The Mughal Empire At War
Mirza Firuz Shah
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Adrew De La Garza
Publisher and Place:
Routledge Taylor and Francis Group
Royal Mughal Ref:
The Mughal Empire began to decline in the 18th century, during the reign of Muḥammad Shah (1719–48). Much of its territory fell under the control of the Marathas and then the British. The last Mughal emperor, Bahādur Shah II (1837–57), was exiled by the British after his involvement with the Indian Mutiny of 1857–58.
Mughal dynasty, Mughal also spelled Mogul, Persian Mughūl (“Mongol”), Muslim dynasty of Turkic-Mongol origin that ruled most of northern India from the early 16th to the mid-18th century. After that time it continued to exist as a considerably reduced and increasingly powerless entity until the mid-19th century. The Mughal dynasty was notable for its more than two centuries of effective rule over much of India; for the ability of its rulers, who through seven generations maintained a record of unusual talent; and for its administrative organization. A further distinction was the attempt of the Mughals, who were Muslims, to integrate Hindus and Muslims into a united Indian state.
The Mughal Empire was one of the great powers of the early modern era, ruling almost all of South Asia, a conquest state, dominated by its military elite. Many historians have viewed the Mughal Empire as relatively backward, the Emperor the head of a traditional warband from Central Asia, with tribalism and the traditions of the Islamic world to the fore, and the Empire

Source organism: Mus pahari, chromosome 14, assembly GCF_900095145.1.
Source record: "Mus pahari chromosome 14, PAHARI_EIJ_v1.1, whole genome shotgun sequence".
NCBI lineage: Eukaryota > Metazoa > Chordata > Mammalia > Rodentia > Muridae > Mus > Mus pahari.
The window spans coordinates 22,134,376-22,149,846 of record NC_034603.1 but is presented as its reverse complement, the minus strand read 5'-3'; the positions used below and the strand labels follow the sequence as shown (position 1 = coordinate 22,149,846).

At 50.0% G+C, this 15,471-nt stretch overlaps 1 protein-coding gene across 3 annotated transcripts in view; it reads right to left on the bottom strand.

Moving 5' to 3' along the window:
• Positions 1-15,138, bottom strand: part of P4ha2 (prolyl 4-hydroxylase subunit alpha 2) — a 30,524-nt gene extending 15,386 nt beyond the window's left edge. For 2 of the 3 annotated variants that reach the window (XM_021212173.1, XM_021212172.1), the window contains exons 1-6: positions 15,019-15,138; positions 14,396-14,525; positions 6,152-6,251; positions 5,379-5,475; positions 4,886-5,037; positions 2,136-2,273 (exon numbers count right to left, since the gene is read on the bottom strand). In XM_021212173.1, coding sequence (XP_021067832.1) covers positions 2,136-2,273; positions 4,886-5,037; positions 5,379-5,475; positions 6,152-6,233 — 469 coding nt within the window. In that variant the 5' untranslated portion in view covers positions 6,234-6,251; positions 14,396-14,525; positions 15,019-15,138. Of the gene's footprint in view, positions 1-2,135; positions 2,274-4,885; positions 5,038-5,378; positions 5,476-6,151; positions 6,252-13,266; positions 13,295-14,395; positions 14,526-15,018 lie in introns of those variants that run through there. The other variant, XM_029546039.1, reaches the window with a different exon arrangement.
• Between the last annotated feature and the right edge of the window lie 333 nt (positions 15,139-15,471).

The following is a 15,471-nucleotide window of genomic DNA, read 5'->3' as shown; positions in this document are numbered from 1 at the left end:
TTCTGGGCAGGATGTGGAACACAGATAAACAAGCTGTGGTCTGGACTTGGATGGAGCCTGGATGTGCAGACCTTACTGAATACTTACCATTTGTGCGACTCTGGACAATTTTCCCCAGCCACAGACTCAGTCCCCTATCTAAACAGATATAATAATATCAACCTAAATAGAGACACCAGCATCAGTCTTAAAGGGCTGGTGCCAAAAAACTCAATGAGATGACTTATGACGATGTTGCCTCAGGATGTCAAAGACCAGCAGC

not remotely comparable to the forward looking Western European states of the period, with their strong innovative armies implementing the ‘military revolution’. This book argues that, on the contrary, the military establishment built by the Emperor Babur and his successors was highly sophisticated, an effective combination of personnel, expertise, technology and tactics, drawing on precedents from Europe, the Middle East, Central Asia and India, and that the resulting combined arms system transformed the conduct of warfare in South Asia. The book traces the development of the Mughal Empire chronologically, examines weapons and technology, tactics and operations, organization, recruitment and training, and logistics and non-combat operations, and concludes by assessing the overall achievements of the Mughal Empire, comparing it to its Western counterparts, and analyzing the reasons for its decline.
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This is not the same may be one of his great grand children ???